#1 The Longer you hold the stretch, the better- Traditionally most people who stretch will hold a stretch for 20-30 seconds. Why do they do this? They were taught by a professional, or friend, who said by holding this stretch for 20-30 seconds you will thoroughly stretch the muscle. I used to be one of those guys. The truth is, holding a muscle for more than 2-3 seconds actually will shorten the muscle. As you hold the muscle beyond the 2-3 seconds, the muscle begins to fight back and resist. Much like when you are lifting weights. The muscle will feel hard and tight. By holding the stretch for 2-3 seconds, then repeating the stretch 10 times for a set, you warm up the muscle tissue, relax the muscle by breathing with the stretch, and actually have more range of motion faster.

#2 It is best to use a Stretchy Band when stretching- a stretchy band is nothing more than a large rubber band. Try this. Take a regular rubber band and place it around you finger with the fingernail facing you. Pull your finger back toward you. It should come back to a 90 degree angle. Watch the rubber band as your finger gets to its peak position. The rubber band just stretches at that point. Now get something that is not stretchy and do the same thing. Feel the difference? You should, as you can put more pressure on the joint. The same is true for your legs, hips, or back. I always give my clients an 8’ soft rope that I get at Lowes to stretch with at home.

#3 Stretching will cause injuries- The way most people are taught to stretch, this is a true statement. However that is not real stretching. I don’t care what it is, if you apply enough pressure, for a long enough period of time, it will break or tear. By holding stretches for long periods of time and usually in one position, the risk of breaking or tearing something is much higher. By stretching with Active Isolated Stretching, you will stretch in a slow, very methodical way, allowing the body to stretch without forcing anything. Most of these stretch poses I see demonstrated by healthcare professionals are dangerous, if done without supervision. I prefer teaching my clients to breath, relax, and take their time. Focus on one muscle at a time. Did you know that the calf consists of 4 major muscles? Yet, you see people being taught to stretch the whole calf at one time, in one motion. Plus holding it for a long period of time. It actually takes 3 separate movements at the top and bottom of the calf to stretch it properly. Forcing your body to stretch will cause injuries.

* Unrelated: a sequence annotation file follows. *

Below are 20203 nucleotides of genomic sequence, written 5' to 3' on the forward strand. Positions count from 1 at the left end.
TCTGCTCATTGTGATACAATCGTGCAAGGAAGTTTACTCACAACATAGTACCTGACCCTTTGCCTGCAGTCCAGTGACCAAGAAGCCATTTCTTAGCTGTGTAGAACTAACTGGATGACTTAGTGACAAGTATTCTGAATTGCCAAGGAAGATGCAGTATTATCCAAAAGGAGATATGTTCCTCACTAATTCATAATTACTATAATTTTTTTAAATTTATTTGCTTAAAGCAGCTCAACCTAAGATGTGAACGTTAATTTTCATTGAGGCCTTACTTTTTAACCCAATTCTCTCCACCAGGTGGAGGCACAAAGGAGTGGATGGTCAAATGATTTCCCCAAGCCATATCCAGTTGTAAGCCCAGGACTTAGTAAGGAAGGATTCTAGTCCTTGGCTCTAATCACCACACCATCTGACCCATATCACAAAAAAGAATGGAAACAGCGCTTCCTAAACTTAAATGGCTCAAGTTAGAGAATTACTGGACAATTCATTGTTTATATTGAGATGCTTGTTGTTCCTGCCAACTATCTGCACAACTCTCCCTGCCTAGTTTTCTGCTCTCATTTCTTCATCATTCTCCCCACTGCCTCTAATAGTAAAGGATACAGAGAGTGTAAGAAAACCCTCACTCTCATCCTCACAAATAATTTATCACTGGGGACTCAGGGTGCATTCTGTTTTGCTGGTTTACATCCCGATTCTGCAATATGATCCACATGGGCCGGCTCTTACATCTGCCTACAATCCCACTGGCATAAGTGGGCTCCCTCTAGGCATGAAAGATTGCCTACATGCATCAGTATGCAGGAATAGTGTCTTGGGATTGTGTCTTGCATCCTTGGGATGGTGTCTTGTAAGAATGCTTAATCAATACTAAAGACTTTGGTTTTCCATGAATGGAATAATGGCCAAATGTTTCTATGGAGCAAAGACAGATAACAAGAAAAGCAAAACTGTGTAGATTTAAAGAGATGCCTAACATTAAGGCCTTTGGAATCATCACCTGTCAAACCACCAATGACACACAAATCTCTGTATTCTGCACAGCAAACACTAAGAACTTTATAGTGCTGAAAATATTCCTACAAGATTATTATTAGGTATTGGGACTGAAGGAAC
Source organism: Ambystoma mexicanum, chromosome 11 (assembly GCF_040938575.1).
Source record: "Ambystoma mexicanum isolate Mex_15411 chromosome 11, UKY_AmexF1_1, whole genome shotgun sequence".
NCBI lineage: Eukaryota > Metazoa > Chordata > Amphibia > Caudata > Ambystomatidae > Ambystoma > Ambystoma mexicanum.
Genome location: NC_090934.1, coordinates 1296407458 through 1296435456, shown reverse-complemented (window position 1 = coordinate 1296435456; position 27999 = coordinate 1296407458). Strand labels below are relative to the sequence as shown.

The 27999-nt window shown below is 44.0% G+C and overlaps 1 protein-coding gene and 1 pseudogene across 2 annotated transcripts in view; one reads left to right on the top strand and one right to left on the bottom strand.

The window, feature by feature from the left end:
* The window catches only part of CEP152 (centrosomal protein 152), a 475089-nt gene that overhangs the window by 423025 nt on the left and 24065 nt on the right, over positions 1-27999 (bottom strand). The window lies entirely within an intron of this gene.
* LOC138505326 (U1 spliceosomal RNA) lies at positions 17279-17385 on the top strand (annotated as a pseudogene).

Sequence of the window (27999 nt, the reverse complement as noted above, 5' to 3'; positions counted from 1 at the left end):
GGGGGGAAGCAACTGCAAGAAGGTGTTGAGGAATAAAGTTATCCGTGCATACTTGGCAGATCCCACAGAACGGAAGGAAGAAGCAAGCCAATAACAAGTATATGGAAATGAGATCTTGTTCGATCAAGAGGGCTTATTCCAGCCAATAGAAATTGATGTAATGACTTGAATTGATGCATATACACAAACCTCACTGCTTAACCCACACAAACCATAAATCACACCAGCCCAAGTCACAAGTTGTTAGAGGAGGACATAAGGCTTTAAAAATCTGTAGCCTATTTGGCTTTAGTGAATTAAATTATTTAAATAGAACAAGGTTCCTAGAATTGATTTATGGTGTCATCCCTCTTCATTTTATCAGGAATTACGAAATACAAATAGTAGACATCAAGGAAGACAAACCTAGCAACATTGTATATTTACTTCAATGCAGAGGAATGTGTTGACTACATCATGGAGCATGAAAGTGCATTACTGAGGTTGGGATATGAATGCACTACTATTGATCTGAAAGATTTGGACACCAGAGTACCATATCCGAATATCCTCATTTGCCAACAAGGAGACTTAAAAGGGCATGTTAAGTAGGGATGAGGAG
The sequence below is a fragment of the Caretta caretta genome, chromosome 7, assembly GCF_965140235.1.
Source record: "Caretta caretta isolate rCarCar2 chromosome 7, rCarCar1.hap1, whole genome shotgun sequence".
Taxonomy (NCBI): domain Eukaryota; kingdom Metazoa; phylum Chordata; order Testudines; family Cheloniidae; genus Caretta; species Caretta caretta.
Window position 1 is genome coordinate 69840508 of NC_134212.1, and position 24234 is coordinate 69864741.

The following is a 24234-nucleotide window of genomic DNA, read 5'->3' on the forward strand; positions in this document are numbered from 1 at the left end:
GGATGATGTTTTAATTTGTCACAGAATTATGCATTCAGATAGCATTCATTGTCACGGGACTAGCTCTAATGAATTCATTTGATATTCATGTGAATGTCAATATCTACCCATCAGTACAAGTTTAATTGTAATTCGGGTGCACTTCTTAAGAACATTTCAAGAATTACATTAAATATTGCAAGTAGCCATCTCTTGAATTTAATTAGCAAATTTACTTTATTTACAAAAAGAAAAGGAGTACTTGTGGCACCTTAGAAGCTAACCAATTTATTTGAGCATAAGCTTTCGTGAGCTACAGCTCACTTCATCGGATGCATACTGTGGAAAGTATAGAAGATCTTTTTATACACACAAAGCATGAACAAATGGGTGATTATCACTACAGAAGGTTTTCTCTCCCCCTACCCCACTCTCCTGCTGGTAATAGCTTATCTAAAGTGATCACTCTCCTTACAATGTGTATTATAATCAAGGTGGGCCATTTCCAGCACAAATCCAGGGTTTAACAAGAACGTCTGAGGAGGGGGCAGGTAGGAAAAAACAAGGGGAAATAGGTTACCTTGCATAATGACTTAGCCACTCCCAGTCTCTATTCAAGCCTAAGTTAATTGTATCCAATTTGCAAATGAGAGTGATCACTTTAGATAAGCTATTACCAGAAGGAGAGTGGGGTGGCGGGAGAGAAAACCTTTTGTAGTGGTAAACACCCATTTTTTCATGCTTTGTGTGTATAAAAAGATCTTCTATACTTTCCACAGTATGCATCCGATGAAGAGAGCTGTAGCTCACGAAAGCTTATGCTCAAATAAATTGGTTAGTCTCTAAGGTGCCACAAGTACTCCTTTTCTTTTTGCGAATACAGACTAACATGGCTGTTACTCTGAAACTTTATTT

#4 I need to be flexible and in shape before I stretch- Part of being in shape is to have flexibility. If you are starting a workout program it is important to learn how to stretch after your workout to reduce soreness and tightness the next day. By opening up the joints you will be able to utilize your new strength quicker and also be much stronger.

#5 I am too old to start stretching- No matter your age, stretching can be very beneficial to you. In fact the older you get the more stretching you need to do. As we age, our joints start to hurt. It becomes difficult to raise our arms or even get out of a chair. It is not your age, it’s the rust that has accumulated all over your body. Remember the last time you bought that brand new car. It hardly needed any maintenance at all. Then as it started to age, it needed more and more care. Your body is no different. As children we lift our arms, run, and play all day. As we got older, mom tells us to act like an adult and stop that foolishness. So we did. Now, since we haven’t lifted our arms or legs in many years, the rust has set in and we can’t. We don’t call it rust, we call it arthritis. For many, the movement would stop the pain you feel daily. I volunteer at a senior every Tuesday afternoon. The doctors there love to watch help the seniors re-gain there movement and stop their pain. It is so wonderful to see peole who are 70, 80, even 90 years old moving their bodies like they did 20 or 30 years ago.
For more information you can go to www.MuscleRepairShop.com or email me at butch@MuscleRepairShop.com, or call me at 941-922-2929.

Author's Bio: 

Butch Phelps is a licensed massage therapist, and certified Active Isolated Stretching therapist for over 5 years.